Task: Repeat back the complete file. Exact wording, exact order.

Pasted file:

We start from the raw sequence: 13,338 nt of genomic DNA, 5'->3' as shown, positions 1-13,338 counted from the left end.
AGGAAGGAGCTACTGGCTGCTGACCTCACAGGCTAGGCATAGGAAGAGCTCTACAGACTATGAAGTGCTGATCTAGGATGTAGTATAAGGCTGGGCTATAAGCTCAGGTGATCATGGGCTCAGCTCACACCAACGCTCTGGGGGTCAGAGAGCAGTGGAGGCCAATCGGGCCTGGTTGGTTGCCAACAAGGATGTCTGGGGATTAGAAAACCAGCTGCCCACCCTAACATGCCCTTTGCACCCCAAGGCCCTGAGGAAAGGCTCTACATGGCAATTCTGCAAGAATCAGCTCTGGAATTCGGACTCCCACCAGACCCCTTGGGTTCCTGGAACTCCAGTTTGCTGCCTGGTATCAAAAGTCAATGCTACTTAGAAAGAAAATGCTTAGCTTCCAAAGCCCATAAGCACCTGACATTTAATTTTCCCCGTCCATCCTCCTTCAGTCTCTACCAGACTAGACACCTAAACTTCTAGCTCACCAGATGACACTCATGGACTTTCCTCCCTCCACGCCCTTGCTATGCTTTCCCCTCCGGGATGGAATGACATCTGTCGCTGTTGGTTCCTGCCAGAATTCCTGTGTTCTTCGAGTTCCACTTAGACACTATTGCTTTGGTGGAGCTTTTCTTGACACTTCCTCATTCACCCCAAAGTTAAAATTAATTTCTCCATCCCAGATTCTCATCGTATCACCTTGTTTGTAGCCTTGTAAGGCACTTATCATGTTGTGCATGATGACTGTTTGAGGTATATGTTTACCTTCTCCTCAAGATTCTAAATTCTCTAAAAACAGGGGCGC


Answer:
We start from the raw sequence: 13,338 nt of genomic DNA, 5'->3' as shown, positions 1-13,338 counted from the left end.
AGGAAGGAGCTACTGGCTGCTGACCTCACAGGCTAGGCATAGGAAGAGCTCTACAGACTATGAAGTGCTGATCTAGGATGTAGTATAAGGCTGGGCTATAAGCTCAGGTGATCATGGGCTCAGCTCACACCAACGCTCTGGGGGTCAGAGAGCAGTGGAGGCCAATCGGGCCTGGTTGGTTGCCAACAAGGATGTCTGGGGATTAGAAAACCAGCTGCCCACCCTAACATGCCCTTTGCACCCCAAGGCCCTGAGGAAAGGCTCTACATGGCAATTCTGCAAGAATCAGCTCTGGAATTCGGACTCCCACCAGACCCCTTGGGTTCCTGGAACTCCAGTTTGCTGCCTGGTATCAAAAGTCAATGCTACTTAGAAAGAAAATGCTTAGCTTCCAAAGCCCATAAGCACCTGACATTTAATTTTCCCCGTCCATCCTCCTTCAGTCTCTACCAGACTAGACACCTAAACTTCTAGCTCACCAGATGACACTCATGGACTTTCCTCCCTCCACGCCCTTGCTATGCTTTCCCCTCCGGGATGGAATGACATCTGTCGCTGTTGGTTCCTGCCAGAATTCCTGTGTTCTTCGAGTTCCACTTAGACACTATTGCTTTGGTGGAGCTTTTCTTGACACTTCCTCATTCACCCCAAAGTTAAAATTAATTTCTCCATCCCAGATTCTCATCGTATCACCTTGTTTGTAGCCTTGTAAGGCACTTATCATGTTGTGCATGATGACTGTTTGAGGTATATGTTTACCTTCTCCTCAAGATTCTAAATTCTCTAAAAACAGGGGCGC